India and Pakistan, the two south-Asian nuclear powered nations have been sharing a bitter relationship since the independence in 1947. Both the nations have been accusing each other of promoting terrorism in their countries.
In February 1999, the prime ministers of India and Pakistan agreed on steps to reduce the risk of an escalation of hostilities. Their attempts resulted into vein after the Kargil war erupted.
Some attempts were made from both sides in recent times to normalise relation which penetrated Pakistan's military. The Pakistan army has an unshakable, deep distrust of India.
After winning the 2013 general elections, Nawaz Sharif opted to address Indian journalists who had been covering the event. He expressed his desire to improve relation with New Delhi.
A year later, Narendra Modi reciprocated in the same manner and extended invitation to SAARC leaders including Pakistani Prime Minister Nawaz Sharif to New Delhi for his swearing-in ceremony. It was the first time a Pakistani leader had attended an Indian prime minister's inauguration ceremony.
But a year later in 2015, proposed NSA level talk between India and Pakistan was called off by later just hours before it was to be begin. Both Indian and Pakistani army exchanged fire across the Line of Control (LoC).
It is assumed that the decision to call off the talk was taken by Pakistan government under the military pressure. The foreign policy in Pakistan is mainly controlled by Pakistani army.
The NSA talks were planned during a meeting took place between Narendra Modi and Nawaz Sharif in Ufa, Russia on the side-lines of the Shanghai Cooperation Organisation (SCO) summit in Ufa.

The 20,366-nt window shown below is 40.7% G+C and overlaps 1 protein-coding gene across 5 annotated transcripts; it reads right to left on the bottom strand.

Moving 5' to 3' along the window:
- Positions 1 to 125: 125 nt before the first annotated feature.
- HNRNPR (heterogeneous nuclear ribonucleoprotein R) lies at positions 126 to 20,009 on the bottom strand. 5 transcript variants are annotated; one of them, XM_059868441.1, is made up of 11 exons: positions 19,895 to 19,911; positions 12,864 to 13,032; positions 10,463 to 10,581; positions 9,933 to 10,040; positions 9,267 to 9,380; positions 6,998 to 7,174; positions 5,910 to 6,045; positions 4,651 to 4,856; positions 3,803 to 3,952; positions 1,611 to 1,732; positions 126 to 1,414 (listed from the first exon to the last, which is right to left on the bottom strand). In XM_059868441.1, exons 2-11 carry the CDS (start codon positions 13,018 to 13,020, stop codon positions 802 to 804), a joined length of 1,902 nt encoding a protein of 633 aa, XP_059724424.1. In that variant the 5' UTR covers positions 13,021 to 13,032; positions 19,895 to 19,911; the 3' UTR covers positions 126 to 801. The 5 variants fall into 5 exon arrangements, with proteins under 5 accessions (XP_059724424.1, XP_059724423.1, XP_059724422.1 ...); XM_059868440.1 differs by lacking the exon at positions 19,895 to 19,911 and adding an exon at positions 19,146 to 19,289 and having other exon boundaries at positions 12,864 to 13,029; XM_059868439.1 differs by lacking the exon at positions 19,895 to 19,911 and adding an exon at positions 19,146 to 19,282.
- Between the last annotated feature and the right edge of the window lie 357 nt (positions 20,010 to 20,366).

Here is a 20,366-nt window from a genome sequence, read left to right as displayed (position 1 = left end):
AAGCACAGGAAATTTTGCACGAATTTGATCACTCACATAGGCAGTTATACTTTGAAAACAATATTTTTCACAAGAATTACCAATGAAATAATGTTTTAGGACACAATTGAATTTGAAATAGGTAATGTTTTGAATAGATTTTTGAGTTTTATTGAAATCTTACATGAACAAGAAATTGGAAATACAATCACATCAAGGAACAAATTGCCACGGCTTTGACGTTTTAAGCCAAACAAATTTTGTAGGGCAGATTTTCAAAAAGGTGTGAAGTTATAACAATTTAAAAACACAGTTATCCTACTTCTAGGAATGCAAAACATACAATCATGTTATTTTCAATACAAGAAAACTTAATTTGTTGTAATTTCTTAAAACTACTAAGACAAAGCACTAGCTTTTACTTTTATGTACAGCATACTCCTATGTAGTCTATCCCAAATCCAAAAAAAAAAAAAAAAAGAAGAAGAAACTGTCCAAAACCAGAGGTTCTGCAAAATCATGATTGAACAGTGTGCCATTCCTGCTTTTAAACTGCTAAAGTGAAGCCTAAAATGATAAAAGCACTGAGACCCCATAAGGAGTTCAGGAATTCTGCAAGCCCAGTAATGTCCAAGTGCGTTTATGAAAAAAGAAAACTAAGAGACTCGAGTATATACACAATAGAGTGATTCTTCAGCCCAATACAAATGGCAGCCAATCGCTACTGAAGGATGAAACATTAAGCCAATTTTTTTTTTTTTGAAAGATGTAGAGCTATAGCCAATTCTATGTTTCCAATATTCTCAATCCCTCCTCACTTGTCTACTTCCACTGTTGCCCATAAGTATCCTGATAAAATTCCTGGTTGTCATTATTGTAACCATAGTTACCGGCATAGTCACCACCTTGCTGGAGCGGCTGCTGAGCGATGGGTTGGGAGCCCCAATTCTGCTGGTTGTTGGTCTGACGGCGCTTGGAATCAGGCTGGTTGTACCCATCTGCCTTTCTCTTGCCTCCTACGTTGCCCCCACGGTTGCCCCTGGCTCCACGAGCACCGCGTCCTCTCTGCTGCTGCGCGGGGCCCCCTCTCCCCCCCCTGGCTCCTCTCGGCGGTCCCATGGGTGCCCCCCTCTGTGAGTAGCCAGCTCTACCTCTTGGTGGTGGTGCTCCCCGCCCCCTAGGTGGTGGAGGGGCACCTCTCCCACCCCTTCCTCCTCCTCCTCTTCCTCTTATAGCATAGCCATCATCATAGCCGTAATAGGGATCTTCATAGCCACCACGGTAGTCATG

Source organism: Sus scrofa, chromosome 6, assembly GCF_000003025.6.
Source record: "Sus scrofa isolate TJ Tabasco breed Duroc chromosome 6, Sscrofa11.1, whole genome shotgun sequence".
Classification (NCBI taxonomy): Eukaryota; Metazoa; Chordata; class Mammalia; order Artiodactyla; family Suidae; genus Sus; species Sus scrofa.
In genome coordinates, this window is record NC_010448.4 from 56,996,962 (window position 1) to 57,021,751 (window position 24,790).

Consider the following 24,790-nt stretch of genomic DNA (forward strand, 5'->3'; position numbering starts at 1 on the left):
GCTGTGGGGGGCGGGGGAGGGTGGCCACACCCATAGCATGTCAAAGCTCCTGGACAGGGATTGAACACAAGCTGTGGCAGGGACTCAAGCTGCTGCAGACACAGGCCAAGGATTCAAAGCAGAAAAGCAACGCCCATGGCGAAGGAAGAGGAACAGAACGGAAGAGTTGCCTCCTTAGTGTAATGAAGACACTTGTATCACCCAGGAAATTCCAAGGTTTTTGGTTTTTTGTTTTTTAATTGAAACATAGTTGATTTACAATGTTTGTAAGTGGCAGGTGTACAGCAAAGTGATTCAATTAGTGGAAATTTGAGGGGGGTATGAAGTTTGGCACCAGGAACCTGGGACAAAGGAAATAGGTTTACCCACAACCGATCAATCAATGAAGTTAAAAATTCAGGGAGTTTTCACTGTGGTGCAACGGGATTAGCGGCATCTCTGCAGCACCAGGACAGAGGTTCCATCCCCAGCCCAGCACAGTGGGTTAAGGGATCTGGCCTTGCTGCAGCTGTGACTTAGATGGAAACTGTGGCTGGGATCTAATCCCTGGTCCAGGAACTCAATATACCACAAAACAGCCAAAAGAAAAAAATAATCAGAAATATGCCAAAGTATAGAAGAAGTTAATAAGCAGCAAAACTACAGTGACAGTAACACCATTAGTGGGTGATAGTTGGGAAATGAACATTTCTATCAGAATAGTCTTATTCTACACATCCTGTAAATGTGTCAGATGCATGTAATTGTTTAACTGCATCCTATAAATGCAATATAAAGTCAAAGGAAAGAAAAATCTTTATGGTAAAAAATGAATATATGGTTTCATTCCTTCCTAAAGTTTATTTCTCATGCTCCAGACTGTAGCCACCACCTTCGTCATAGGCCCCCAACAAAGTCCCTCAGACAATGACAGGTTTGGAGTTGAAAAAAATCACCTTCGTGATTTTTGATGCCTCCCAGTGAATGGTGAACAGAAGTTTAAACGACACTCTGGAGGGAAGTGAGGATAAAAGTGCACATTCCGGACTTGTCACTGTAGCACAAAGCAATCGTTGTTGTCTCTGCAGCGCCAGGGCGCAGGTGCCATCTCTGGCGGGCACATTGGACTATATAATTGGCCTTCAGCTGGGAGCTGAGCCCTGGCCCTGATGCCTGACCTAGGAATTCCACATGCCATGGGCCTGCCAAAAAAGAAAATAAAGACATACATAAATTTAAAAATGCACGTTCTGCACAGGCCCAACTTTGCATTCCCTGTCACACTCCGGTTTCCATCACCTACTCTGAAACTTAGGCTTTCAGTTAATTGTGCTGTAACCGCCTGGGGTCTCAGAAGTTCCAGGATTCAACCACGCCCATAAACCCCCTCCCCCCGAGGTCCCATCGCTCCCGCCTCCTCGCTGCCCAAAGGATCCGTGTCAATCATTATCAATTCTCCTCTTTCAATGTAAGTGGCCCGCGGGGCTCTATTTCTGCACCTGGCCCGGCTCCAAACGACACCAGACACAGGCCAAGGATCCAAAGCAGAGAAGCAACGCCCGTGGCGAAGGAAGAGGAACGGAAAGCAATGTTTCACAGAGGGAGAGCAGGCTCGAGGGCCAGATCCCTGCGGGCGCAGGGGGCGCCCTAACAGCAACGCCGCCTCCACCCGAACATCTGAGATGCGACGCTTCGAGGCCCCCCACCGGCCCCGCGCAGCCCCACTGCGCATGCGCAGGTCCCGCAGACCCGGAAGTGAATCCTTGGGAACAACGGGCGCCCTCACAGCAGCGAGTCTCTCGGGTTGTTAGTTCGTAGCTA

India raised its voice against release of suspected mastermind of the 2008 Mumbai terror attacks, Zakiur Rehman Lakhvi. He walked free from a Pakistani jail in April this year.
The release of Lakhvi was described as "an insult to the victims
of the 26/11 Mumbai attack".
Both the countries have accused each other. During his visit to the Bangladesh, Indian Prime Minister Narendra Modi accused Pakistan of promoting terrorism in India.
While Pakistan has been accusing India of supporting separatist insurgents in Balochistan and violent political activists in the port city of Karachi.
Situation in Afghanistan has also become pivotal in relations between India and Pakistan.
According to some Pakistani officials, their support for the Afghan Taliban is justified to counter alleged growing Indian influence there.
Narendra Modi and Nawaz Sharif may both want to settle their countries' differences. But there is little sign of them being able to do so.